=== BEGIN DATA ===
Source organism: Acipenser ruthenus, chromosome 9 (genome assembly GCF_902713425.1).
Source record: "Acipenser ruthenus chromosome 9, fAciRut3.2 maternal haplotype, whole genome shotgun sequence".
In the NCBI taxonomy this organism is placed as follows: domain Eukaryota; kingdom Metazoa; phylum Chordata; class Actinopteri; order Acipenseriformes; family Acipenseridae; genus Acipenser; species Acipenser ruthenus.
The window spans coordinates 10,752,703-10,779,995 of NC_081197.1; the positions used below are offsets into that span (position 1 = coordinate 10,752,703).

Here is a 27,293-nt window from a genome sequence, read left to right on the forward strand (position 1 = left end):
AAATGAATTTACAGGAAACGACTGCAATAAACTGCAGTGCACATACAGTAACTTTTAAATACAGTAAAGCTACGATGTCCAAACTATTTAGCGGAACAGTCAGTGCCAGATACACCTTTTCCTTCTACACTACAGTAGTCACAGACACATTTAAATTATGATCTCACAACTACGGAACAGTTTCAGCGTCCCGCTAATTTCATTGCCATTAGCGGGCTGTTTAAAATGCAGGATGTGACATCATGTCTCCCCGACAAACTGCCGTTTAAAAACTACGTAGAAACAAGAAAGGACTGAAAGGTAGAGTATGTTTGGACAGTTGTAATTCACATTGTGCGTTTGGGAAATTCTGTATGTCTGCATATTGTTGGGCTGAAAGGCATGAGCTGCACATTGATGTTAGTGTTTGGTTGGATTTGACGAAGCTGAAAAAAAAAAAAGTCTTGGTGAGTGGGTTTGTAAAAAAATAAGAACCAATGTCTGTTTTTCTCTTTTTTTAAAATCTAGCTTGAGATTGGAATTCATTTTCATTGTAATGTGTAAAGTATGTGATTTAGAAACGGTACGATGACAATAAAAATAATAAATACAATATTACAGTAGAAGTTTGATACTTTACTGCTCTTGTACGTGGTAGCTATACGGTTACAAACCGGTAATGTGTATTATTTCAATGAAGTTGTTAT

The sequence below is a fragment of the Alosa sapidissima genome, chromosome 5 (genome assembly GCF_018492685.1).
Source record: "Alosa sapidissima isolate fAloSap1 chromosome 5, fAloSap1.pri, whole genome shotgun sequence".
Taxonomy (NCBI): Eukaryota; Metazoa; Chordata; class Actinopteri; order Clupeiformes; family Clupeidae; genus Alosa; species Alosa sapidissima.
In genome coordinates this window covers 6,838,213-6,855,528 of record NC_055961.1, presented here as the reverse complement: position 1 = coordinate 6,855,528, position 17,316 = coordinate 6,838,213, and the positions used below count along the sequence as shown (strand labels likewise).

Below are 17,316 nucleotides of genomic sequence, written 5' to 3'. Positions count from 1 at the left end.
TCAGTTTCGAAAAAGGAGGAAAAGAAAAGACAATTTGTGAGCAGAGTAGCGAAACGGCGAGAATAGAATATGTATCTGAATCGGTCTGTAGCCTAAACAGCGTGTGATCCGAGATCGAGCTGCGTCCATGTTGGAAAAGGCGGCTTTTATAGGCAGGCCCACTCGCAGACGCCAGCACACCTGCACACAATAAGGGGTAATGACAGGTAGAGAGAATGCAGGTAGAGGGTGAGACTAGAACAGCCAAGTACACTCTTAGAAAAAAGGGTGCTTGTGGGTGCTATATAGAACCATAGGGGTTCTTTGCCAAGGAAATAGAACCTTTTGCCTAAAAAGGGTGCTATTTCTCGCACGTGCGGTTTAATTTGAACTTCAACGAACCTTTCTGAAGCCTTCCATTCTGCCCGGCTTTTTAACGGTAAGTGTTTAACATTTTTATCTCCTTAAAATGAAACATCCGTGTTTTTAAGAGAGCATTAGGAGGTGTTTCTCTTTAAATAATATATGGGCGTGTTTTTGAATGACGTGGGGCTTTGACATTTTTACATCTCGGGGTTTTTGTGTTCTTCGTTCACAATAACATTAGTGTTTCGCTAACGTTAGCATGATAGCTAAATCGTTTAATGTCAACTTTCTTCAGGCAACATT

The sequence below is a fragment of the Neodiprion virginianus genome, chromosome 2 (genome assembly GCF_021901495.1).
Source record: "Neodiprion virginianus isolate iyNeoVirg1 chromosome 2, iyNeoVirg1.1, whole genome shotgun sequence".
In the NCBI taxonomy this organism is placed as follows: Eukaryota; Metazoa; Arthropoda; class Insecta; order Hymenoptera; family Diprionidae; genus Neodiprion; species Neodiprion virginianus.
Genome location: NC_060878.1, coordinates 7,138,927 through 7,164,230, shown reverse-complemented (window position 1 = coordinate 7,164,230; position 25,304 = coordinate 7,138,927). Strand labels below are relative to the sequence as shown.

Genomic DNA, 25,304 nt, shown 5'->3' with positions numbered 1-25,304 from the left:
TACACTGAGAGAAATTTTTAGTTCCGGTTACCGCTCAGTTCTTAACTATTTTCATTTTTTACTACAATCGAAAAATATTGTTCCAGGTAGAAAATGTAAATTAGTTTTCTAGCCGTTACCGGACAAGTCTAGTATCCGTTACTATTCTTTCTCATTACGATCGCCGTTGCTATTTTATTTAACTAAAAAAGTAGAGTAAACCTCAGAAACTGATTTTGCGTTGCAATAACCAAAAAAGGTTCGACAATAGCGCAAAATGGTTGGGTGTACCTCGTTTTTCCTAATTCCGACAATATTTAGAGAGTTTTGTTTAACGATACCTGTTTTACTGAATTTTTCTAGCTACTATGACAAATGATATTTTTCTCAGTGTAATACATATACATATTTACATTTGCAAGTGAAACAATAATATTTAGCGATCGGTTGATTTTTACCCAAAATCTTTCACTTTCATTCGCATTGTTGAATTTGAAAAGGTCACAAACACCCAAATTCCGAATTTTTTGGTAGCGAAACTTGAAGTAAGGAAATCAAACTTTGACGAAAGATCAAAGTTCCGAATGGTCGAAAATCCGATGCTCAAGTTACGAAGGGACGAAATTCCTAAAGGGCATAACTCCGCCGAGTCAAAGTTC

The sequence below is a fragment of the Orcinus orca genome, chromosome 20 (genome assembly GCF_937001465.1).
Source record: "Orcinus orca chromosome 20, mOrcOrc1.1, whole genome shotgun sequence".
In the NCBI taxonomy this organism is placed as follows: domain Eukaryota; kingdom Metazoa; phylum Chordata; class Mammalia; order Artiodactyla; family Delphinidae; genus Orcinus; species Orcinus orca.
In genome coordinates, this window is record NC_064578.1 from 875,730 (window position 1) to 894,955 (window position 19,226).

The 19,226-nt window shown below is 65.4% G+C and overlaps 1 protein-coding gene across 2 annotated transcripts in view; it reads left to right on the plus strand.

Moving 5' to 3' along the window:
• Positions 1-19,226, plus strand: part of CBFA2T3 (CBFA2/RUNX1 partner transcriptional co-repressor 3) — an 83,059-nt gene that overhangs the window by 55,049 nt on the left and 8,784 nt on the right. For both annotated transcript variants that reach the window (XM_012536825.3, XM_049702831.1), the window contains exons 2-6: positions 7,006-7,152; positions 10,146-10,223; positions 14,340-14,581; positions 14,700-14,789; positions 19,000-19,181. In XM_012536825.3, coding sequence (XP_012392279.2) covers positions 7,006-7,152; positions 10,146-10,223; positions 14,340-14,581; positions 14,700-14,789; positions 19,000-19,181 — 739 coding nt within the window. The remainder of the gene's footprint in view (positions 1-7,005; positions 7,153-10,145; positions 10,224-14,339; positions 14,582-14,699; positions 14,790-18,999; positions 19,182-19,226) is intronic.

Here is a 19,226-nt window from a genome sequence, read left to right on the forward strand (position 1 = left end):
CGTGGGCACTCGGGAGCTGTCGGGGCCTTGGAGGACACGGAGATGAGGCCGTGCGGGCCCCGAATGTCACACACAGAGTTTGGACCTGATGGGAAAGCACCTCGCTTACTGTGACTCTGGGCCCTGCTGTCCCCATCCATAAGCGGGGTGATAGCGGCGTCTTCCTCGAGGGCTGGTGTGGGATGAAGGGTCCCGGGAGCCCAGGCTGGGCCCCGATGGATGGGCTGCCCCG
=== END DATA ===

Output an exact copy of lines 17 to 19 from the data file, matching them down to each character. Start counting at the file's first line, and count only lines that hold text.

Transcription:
Genomic DNA, 25,304 nt, shown 5'->3' with positions numbered 1-25,304 from the left:
TACACTGAGAGAAATTTTTAGTTCCGGTTACCGCTCAGTTCTTAACTATTTTCATTTTTTACTACAATCGAAAAATATTGTTCCAGGTAGAAAATGTAAATTAGTTTTCTAGCCGTTACCGGACAAGTCTAGTATCCGTTACTATTCTTTCTCATTACGATCGCCGTTGCTATTTTATTTAACTAAAAAAGTAGAGTAAACCTCAGAAACTGATTTTGCGTTGCAATAACCAAAAAAGGTTCGACAATAGCGCAAAATGGTTGGGTGTACCTCGTTTTTCCTAATTCCGACAATATTTAGAGAGTTTTGTTTAACGATACCTGTTTTACTGAATTTTTCTAGCTACTATGACAAATGATATTTTTCTCAGTGTAATACATATACATATTTACATTTGCAAGTGAAACAATAATATTTAGCGATCGGTTGATTTTTACCCAAAATCTTTCACTTTCATTCGCATTGTTGAATTTGAAAAGGTCACAAACACCCAAATTCCGAATTTTTTGGTAGCGAAACTTGAAGTAAGGAAATCAAACTTTGACGAAAGATCAAAGTTCCGAATGGTCGAAAATCCGATGCTCAAGTTACGAAGGGACGAAATTCCTAAAGGGCATAACTCCGCCGAGTCAAAGTTC

The sequence below is a fragment of the Orcinus orca genome, chromosome 20 (genome assembly GCF_937001465.1).